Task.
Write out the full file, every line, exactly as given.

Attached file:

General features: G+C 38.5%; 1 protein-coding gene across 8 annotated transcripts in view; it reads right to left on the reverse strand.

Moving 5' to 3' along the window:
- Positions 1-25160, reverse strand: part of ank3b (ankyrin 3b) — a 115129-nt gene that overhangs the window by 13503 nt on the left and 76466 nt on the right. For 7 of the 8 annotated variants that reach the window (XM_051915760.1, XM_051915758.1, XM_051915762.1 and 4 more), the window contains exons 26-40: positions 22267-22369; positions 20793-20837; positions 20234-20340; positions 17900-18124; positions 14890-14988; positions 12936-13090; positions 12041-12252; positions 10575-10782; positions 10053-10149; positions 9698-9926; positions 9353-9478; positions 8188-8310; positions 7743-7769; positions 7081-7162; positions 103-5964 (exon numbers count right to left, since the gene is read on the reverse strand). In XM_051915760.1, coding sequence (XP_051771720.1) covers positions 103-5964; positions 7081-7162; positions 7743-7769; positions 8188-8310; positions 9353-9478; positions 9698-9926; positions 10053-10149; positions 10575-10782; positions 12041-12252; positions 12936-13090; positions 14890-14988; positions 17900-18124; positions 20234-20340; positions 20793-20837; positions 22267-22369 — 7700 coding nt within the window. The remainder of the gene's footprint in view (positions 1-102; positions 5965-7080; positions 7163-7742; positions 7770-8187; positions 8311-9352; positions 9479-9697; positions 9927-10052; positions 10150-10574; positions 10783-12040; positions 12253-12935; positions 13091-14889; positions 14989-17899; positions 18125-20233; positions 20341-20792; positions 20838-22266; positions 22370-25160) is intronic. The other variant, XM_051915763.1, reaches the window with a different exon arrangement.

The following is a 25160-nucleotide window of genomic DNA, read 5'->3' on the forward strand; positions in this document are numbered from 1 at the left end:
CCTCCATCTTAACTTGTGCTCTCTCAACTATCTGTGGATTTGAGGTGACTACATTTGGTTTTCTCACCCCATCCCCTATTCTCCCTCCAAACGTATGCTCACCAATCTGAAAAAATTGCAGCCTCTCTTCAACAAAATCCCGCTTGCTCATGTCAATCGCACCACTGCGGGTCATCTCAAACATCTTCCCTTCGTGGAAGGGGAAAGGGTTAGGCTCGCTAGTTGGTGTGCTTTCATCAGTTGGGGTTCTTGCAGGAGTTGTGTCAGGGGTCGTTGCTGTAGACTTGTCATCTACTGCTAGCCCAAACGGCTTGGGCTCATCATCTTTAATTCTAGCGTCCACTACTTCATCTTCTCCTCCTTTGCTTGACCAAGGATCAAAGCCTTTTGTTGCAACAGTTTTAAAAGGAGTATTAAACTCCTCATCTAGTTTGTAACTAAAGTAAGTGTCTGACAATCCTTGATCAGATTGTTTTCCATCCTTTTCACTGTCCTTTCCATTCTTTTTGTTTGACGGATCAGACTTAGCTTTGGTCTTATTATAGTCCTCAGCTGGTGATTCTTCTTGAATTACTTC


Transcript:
General features: G+C 38.5%; 1 protein-coding gene across 8 annotated transcripts in view; it reads right to left on the reverse strand.

Moving 5' to 3' along the window:
- Positions 1-25160, reverse strand: part of ank3b (ankyrin 3b) — a 115129-nt gene that overhangs the window by 13503 nt on the left and 76466 nt on the right. For 7 of the 8 annotated variants that reach the window (XM_051915760.1, XM_051915758.1, XM_051915762.1 and 4 more), the window contains exons 26-40: positions 22267-22369; positions 20793-20837; positions 20234-20340; positions 17900-18124; positions 14890-14988; positions 12936-13090; positions 12041-12252; positions 10575-10782; positions 10053-10149; positions 9698-9926; positions 9353-9478; positions 8188-8310; positions 7743-7769; positions 7081-7162; positions 103-5964 (exon numbers count right to left, since the gene is read on the reverse strand). In XM_051915760.1, coding sequence (XP_051771720.1) covers positions 103-5964; positions 7081-7162; positions 7743-7769; positions 8188-8310; positions 9353-9478; positions 9698-9926; positions 10053-10149; positions 10575-10782; positions 12041-12252; positions 12936-13090; positions 14890-14988; positions 17900-18124; positions 20234-20340; positions 20793-20837; positions 22267-22369 — 7700 coding nt within the window. The remainder of the gene's footprint in view (positions 1-102; positions 5965-7080; positions 7163-7742; positions 7770-8187; positions 8311-9352; positions 9479-9697; positions 9927-10052; positions 10150-10574; positions 10783-12040; positions 12253-12935; positions 13091-14889; positions 14989-17899; positions 18125-20233; positions 20341-20792; positions 20838-22266; positions 22370-25160) is intronic. The other variant, XM_051915763.1, reaches the window with a different exon arrangement.

The following is a 25160-nucleotide window of genomic DNA, read 5'->3' on the forward strand; positions in this document are numbered from 1 at the left end:
CCTCCATCTTAACTTGTGCTCTCTCAACTATCTGTGGATTTGAGGTGACTACATTTGGTTTTCTCACCCCATCCCCTATTCTCCCTCCAAACGTATGCTCACCAATCTGAAAAAATTGCAGCCTCTCTTCAACAAAATCCCGCTTGCTCATGTCAATCGCACCACTGCGGGTCATCTCAAACATCTTCCCTTCGTGGAAGGGGAAAGGGTTAGGCTCGCTAGTTGGTGTGCTTTCATCAGTTGGGGTTCTTGCAGGAGTTGTGTCAGGGGTCGTTGCTGTAGACTTGTCATCTACTGCTAGCCCAAACGGCTTGGGCTCATCATCTTTAATTCTAGCGTCCACTACTTCATCTTCTCCTCCTTTGCTTGACCAAGGATCAAAGCCTTTTGTTGCAACAGTTTTAAAAGGAGTATTAAACTCCTCATCTAGTTTGTAACTAAAGTAAGTGTCTGACAATCCTTGATCAGATTGTTTTCCATCCTTTTCACTGTCCTTTCCATTCTTTTTGTTTGACGGATCAGACTTAGCTTTGGTCTTATTATAGTCCTCAGCTGGTGATTCTTCTTGAATTACTTC